Contrary to the popular misconception, the angel cake does not contain any supernatural beings whatever. Nor is it eaten by angels. The reason it is called an angel food cake is because several million years ago, when the cake was first discovered by the ancient Celts, they believed the cake was sent to them by an angel for something to munch on.
The question of when exactly we got the recipe from the angels has been lost to history, but here it is in all its glory:
1 1/4 c egg whites (about 10 large eggs’ worth)
1 1/4 c granulates sugar
1 c cake flour
1 tsp cream of tartar
1/2 tsp salt
1/2 tsp vanilla extract
1/2 tsp almond extract
Preheat the oven to 350˚F
Sift the sugar. Twice.
Sift the flour. Put a quarter cup of sugar and the salt in with the flour. Sift three times.
Beat the eggs on a low speed until they start to get foamy. Add the cream of tartar (not tartar sauce, that would be bad). Gradually increase the speed on your electric mixer until the egg whites form stiff peaks. Add the vanilla and almond extract, and slowly add the rest of the sugar, one tbsp at a time. You may now set aside your mixer. Fold in the flour and sugar mixture a quarter cup at a time. The idea is to mix it in without popping all the little egg bubbles (if you don’t know how to do this ask your mother).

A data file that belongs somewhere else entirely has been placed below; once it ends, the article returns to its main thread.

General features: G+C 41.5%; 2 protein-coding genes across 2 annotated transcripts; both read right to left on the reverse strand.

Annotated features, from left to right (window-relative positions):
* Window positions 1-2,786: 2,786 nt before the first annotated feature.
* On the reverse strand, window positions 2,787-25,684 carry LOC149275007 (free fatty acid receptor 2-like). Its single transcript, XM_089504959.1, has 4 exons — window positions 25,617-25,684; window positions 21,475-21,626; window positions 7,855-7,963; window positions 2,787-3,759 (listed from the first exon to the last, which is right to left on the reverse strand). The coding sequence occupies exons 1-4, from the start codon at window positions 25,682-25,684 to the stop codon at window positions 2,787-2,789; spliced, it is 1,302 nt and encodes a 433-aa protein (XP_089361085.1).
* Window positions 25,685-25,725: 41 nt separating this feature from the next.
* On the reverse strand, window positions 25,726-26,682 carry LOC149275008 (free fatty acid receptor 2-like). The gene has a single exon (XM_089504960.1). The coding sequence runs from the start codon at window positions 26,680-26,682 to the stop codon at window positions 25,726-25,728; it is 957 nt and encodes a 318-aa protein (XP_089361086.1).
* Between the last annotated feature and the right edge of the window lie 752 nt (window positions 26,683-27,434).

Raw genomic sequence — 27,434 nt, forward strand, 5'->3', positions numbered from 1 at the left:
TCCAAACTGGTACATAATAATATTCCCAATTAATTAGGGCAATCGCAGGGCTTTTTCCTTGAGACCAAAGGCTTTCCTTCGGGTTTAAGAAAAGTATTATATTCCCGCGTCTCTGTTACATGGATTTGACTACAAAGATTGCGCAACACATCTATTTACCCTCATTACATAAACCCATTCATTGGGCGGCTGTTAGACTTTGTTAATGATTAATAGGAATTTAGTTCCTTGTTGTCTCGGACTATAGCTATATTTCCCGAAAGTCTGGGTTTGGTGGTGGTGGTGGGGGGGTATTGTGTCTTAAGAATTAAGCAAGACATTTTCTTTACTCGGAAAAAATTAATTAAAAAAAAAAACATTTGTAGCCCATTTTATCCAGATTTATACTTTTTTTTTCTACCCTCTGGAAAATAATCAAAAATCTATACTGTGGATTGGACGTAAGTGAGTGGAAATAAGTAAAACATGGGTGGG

Pour the cake batter into an ungreased angel food cake pan (it’s the one with the straight sides and the hole in the middle). Put it in your oven on the middle rack and bake for 45 minutes. If you don’t have a timer, a chorus of angels will come down and tell you when to take it out of your oven.
To cool the cake, turn the pan upside down and suspend it on an upturned funnel or a soda bottle. After it cools completely, you can turn it back around and remove the cake from the pan.
Serve with fruit or chocolate or something.